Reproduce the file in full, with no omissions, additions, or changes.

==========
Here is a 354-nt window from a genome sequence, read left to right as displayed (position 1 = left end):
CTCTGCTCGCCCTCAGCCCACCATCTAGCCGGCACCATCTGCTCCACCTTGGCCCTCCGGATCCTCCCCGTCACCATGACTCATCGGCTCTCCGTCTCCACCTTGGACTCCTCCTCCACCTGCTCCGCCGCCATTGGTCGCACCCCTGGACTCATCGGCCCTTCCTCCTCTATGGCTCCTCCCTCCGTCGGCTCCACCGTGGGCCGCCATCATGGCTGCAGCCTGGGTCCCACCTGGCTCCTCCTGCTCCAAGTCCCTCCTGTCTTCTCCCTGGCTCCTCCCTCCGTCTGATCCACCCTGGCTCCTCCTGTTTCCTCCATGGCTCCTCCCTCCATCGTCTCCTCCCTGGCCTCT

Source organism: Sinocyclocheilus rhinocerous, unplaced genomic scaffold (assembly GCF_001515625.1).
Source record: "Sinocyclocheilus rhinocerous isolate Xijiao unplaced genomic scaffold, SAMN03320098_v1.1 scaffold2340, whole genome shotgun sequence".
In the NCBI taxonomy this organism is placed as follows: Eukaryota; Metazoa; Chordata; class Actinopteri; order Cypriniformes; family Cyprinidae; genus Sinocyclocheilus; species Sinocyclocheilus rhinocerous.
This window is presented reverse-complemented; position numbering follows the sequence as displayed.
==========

Here is a 354-nt window from a genome sequence, read left to right as displayed (position 1 = left end):
CTCTGCTCGCCCTCAGCCCACCATCTAGCCGGCACCATCTGCTCCACCTTGGCCCTCCGGATCCTCCCCGTCACCATGACTCATCGGCTCTCCGTCTCCACCTTGGACTCCTCCTCCACCTGCTCCGCCGCCATTGGTCGCACCCCTGGACTCATCGGCCCTTCCTCCTCTATGGCTCCTCCCTCCGTCGGCTCCACCGTGGGCCGCCATCATGGCTGCAGCCTGGGTCCCACCTGGCTCCTCCTGCTCCAAGTCCCTCCTGTCTTCTCCCTGGCTCCTCCCTCCGTCTGATCCACCCTGGCTCCTCCTGTTTCCTCCATGGCTCCTCCCTCCATCGTCTCCTCCCTGGCCTCT

Source organism: Sinocyclocheilus rhinocerous, unplaced genomic scaffold (assembly GCF_001515625.1).
Source record: "Sinocyclocheilus rhinocerous isolate Xijiao unplaced genomic scaffold, SAMN03320098_v1.1 scaffold2340, whole genome shotgun sequence".
In the NCBI taxonomy this organism is placed as follows: Eukaryota; Metazoa; Chordata; class Actinopteri; order Cypriniformes; family Cyprinidae; genus Sinocyclocheilus; species Sinocyclocheilus rhinocerous.
This window is presented reverse-complemented; position numbering follows the sequence as displayed.